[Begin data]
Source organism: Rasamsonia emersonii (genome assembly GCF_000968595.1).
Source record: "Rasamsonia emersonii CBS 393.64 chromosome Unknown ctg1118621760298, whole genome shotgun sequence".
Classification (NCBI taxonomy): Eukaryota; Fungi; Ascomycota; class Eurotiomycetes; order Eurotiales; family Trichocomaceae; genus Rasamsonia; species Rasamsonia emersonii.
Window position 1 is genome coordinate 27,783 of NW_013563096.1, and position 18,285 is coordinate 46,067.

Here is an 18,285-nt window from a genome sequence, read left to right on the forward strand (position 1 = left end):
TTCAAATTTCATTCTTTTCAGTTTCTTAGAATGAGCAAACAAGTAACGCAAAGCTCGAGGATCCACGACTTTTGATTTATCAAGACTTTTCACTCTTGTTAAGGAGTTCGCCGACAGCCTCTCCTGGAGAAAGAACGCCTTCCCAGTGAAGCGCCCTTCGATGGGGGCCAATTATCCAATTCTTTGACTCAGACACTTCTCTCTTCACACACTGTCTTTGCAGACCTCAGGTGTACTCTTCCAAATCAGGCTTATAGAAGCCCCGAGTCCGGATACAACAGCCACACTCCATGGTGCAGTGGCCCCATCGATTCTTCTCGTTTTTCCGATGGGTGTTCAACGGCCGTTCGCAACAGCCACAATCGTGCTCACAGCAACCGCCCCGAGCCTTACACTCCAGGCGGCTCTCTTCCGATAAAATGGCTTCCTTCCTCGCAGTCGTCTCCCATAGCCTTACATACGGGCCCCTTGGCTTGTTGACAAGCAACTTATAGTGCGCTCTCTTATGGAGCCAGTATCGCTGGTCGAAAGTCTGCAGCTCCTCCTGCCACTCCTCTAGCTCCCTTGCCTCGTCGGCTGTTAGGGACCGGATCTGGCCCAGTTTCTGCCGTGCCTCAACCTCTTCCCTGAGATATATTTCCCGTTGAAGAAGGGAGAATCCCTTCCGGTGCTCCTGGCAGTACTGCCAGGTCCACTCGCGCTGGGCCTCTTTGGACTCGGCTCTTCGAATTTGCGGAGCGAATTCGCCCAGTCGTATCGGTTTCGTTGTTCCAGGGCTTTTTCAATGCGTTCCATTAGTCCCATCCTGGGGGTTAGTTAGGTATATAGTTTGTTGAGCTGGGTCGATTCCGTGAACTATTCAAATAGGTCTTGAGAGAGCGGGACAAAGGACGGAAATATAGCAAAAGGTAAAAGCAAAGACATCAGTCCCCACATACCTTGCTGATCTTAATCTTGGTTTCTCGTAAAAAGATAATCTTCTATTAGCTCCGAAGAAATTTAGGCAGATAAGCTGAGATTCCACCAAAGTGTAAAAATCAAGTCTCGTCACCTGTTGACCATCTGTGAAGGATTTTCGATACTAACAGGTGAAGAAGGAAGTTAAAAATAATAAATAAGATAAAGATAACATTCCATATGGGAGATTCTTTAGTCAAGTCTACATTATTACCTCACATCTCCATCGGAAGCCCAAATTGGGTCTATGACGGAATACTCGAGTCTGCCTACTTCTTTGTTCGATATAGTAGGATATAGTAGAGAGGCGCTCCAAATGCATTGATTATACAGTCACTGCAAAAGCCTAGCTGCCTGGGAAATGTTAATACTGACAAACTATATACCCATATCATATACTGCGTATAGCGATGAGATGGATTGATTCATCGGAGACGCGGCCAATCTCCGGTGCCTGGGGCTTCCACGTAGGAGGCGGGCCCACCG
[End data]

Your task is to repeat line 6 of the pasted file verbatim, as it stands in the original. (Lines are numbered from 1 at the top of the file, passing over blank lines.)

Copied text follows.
TTCAAATTTCATTCTTTTCAGTTTCTTAGAATGAGCAAACAAGTAACGCAAAGCTCGAGGATCCACGACTTTTGATTTATCAAGACTTTTCACTCTTGTTAAGGAGTTCGCCGACAGCCTCTCCTGGAGAAAGAACGCCTTCCCAGTGAAGCGCCCTTCGATGGGGGCCAATTATCCAATTCTTTGACTCAGACACTTCTCTCTTCACACACTGTCTTTGCAGACCTCAGGTGTACTCTTCCAAATCAGGCTTATAGAAGCCCCGAGTCCGGATACAACAGCCACACTCCATGGTGCAGTGGCCCCATCGATTCTTCTCGTTTTTCCGATGGGTGTTCAACGGCCGTTCGCAACAGCCACAATCGTGCTCACAGCAACCGCCCCGAGCCTTACACTCCAGGCGGCTCTCTTCCGATAAAATGGCTTCCTTCCTCGCAGTCGTCTCCCATAGCCTTACATACGGGCCCCTTGGCTTGTTGACAAGCAACTTATAGTGCGCTCTCTTATGGAGCCAGTATCGCTGGTCGAAAGTCTGCAGCTCCTCCTGCCACTCCTCTAGCTCCCTTGCCTCGTCGGCTGTTAGGGACCGGATCTGGCCCAGTTTCTGCCGTGCCTCAACCTCTTCCCTGAGATATATTTCCCGTTGAAGAAGGGAGAATCCCTTCCGGTGCTCCTGGCAGTACTGCCAGGTCCACTCGCGCTGGGCCTCTTTGGACTCGGCTCTTCGAATTTGCGGAGCGAATTCGCCCAGTCGTATCGGTTTCGTTGTTCCAGGGCTTTTTCAATGCGTTCCATTAGTCCCATCCTGGGGGTTAGTTAGGTATATAGTTTGTTGAGCTGGGTCGATTCCGTGAACTATTCAAATAGGTCTTGAGAGAGCGGGACAAAGGACGGAAATATAGCAAAAGGTAAAAGCAAAGACATCAGTCCCCACATACCTTGCTGATCTTAATCTTGGTTTCTCGTAAAAAGATAATCTTCTATTAGCTCCGAAGAAATTTAGGCAGATAAGCTGAGATTCCACCAAAGTGTAAAAATCAAGTCTCGTCACCTGTTGACCATCTGTGAAGGATTTTCGATACTAACAGGTGAAGAAGGAAGTTAAAAATAATAAATAAGATAAAGATAACATTCCATATGGGAGATTCTTTAGTCAAGTCTACATTATTACCTCACATCTCCATCGGAAGCCCAAATTGGGTCTATGACGGAATACTCGAGTCTGCCTACTTCTTTGTTCGATATAGTAGGATATAGTAGAGAGGCGCTCCAAATGCATTGATTATACAGTCACTGCAAAAGCCTAGCTGCCTGGGAAATGTTAATACTGACAAACTATATACCCATATCATATACTGCGTATAGCGATGAGATGGATTGATTCATCGGAGACGCGGCCAATCTCCGGTGCCTGGGGCTTCCACGTAGGAGGCGGGCCCACCG